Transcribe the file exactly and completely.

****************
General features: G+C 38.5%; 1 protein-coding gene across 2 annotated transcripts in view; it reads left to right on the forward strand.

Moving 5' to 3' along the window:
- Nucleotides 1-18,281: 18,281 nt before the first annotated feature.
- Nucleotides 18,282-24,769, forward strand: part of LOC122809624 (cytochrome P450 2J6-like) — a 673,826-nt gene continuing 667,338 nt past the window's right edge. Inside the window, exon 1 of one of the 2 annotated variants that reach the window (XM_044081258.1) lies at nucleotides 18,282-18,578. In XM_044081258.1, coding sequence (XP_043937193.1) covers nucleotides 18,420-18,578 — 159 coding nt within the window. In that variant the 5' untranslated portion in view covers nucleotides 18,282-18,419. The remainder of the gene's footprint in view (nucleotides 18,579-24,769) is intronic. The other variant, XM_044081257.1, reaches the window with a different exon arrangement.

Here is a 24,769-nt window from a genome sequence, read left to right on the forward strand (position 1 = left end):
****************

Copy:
General features: G+C 38.5%; 1 protein-coding gene across 2 annotated transcripts in view; it reads left to right on the forward strand.

Moving 5' to 3' along the window:
- Nucleotides 1-18,281: 18,281 nt before the first annotated feature.
- Nucleotides 18,282-24,769, forward strand: part of LOC122809624 (cytochrome P450 2J6-like) — a 673,826-nt gene continuing 667,338 nt past the window's right edge. Inside the window, exon 1 of one of the 2 annotated variants that reach the window (XM_044081258.1) lies at nucleotides 18,282-18,578. In XM_044081258.1, coding sequence (XP_043937193.1) covers nucleotides 18,420-18,578 — 159 coding nt within the window. In that variant the 5' untranslated portion in view covers nucleotides 18,282-18,419. The remainder of the gene's footprint in view (nucleotides 18,579-24,769) is intronic. The other variant, XM_044081257.1, reaches the window with a different exon arrangement.

Here is a 24,769-nt window from a genome sequence, read left to right on the forward strand (position 1 = left end):